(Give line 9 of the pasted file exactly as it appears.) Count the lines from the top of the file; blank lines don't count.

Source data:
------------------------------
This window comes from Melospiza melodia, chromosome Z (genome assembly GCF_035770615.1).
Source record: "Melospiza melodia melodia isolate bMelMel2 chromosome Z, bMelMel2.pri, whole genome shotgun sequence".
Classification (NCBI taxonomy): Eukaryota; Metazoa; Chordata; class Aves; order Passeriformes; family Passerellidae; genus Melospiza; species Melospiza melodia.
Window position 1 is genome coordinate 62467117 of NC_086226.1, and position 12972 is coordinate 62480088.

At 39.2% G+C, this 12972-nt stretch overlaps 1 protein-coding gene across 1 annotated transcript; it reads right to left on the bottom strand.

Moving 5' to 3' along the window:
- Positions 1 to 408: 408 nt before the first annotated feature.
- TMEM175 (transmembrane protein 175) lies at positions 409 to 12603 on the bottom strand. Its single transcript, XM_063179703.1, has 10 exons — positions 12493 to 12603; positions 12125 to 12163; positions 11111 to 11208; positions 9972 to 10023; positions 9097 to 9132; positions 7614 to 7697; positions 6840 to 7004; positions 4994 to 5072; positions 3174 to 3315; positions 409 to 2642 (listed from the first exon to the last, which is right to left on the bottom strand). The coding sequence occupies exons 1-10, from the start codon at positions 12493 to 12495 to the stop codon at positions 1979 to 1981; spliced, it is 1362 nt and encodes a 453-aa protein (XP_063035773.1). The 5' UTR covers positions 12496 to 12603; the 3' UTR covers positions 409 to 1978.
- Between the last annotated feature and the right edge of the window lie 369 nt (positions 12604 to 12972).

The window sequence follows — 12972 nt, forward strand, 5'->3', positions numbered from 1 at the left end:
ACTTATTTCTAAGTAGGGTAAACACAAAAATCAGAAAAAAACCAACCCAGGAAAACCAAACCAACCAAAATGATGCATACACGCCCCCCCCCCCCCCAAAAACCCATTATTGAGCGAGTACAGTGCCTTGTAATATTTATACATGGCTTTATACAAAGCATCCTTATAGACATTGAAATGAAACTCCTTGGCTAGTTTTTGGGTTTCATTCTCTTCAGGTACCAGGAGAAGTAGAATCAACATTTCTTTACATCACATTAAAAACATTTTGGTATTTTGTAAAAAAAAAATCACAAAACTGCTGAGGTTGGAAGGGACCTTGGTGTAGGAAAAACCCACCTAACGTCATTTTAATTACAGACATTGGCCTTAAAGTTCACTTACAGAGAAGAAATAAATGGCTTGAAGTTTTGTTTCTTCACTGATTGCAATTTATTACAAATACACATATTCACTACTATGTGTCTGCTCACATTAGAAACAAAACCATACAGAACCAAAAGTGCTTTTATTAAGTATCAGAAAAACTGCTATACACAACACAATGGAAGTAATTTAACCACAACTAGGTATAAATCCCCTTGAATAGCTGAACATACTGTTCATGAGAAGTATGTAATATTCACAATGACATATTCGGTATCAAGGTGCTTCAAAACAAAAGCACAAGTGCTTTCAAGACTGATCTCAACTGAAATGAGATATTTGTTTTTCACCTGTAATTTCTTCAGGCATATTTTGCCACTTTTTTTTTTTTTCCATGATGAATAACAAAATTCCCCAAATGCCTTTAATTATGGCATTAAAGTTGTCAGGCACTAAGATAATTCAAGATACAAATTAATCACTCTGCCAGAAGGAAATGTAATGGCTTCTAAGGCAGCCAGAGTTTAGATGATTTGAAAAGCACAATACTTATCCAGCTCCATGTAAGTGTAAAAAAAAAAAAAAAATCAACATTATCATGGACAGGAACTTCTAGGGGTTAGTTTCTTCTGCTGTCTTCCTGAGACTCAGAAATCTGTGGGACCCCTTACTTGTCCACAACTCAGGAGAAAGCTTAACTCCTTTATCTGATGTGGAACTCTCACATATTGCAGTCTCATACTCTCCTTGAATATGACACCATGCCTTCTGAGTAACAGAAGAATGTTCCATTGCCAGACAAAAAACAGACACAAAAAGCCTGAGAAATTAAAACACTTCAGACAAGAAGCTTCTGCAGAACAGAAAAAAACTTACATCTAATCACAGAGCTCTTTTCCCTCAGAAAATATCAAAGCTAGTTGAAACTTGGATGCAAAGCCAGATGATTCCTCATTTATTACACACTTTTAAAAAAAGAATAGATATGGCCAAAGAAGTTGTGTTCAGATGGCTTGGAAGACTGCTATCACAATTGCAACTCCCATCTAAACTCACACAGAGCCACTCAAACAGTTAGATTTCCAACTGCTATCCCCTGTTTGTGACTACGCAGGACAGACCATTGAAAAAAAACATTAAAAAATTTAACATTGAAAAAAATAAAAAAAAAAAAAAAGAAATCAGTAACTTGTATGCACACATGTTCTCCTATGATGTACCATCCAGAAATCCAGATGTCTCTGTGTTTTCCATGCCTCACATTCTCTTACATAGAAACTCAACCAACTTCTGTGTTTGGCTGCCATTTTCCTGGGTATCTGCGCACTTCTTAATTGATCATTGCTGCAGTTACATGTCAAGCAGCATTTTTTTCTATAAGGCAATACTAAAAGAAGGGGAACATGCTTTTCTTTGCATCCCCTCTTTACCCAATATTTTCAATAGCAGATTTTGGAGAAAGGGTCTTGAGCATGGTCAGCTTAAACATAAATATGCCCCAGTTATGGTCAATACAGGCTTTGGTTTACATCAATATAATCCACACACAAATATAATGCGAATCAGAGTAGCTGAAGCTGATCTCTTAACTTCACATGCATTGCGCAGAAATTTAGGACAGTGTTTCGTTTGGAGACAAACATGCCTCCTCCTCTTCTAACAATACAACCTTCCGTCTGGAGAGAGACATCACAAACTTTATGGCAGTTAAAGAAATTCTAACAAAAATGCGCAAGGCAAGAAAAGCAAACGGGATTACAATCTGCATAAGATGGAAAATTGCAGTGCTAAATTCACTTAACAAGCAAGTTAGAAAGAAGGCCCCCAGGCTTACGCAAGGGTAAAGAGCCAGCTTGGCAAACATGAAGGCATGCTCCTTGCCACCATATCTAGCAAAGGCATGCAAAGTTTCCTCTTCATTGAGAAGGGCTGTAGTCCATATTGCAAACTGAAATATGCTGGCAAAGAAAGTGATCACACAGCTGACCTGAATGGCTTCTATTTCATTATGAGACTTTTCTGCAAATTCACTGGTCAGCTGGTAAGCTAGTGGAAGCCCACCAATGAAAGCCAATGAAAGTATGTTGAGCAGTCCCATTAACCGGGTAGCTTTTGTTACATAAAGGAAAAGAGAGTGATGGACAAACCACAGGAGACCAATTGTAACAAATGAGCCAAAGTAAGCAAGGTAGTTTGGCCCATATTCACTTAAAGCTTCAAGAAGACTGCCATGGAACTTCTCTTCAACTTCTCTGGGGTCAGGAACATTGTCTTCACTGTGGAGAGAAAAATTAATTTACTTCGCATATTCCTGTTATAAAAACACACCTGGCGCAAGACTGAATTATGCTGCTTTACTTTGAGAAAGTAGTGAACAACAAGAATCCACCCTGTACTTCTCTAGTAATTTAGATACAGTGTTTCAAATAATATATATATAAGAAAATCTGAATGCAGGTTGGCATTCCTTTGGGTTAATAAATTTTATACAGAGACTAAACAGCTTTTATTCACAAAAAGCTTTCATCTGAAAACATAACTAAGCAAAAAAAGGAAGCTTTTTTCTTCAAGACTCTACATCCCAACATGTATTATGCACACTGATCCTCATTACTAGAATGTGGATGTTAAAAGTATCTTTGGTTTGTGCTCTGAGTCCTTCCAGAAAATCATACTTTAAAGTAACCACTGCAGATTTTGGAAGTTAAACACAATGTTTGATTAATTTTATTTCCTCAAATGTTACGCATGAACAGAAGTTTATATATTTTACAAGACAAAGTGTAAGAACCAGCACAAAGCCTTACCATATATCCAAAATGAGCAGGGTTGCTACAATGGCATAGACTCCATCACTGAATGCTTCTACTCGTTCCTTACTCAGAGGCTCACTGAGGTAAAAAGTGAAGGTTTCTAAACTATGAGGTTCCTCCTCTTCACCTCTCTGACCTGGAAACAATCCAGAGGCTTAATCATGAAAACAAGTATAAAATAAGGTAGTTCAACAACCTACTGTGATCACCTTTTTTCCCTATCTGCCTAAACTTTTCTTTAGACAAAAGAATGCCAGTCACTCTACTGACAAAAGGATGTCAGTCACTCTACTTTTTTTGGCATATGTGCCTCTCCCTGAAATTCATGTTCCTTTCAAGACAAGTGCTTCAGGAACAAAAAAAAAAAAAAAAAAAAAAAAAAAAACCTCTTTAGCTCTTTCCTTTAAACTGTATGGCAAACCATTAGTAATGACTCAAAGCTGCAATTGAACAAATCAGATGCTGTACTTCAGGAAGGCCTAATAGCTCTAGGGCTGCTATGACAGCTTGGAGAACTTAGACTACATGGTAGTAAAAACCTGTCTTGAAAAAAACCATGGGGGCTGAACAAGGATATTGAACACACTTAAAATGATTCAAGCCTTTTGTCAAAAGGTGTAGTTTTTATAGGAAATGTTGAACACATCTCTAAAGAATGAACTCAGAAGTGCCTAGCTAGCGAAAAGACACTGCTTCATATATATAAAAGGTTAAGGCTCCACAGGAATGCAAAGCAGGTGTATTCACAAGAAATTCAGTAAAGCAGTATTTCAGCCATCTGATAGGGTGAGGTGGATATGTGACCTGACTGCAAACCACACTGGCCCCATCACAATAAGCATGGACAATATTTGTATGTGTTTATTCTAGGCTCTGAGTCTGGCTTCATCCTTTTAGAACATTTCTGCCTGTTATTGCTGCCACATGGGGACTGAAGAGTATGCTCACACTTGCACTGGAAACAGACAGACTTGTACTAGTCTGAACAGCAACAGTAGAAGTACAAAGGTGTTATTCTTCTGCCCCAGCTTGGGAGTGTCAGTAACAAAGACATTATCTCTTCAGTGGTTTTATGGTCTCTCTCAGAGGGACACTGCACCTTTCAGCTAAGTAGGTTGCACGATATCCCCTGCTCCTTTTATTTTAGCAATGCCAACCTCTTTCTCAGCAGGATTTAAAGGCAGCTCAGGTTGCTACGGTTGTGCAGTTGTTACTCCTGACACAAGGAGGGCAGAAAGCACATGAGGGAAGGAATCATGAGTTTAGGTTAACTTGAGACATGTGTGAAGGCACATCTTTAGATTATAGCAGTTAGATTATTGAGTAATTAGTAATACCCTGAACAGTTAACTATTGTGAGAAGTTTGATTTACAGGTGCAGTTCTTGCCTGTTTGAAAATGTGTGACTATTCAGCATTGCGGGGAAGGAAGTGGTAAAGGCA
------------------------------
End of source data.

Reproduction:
- Between the last annotated feature and the right edge of the window lie 369 nt (positions 12604 to 12972).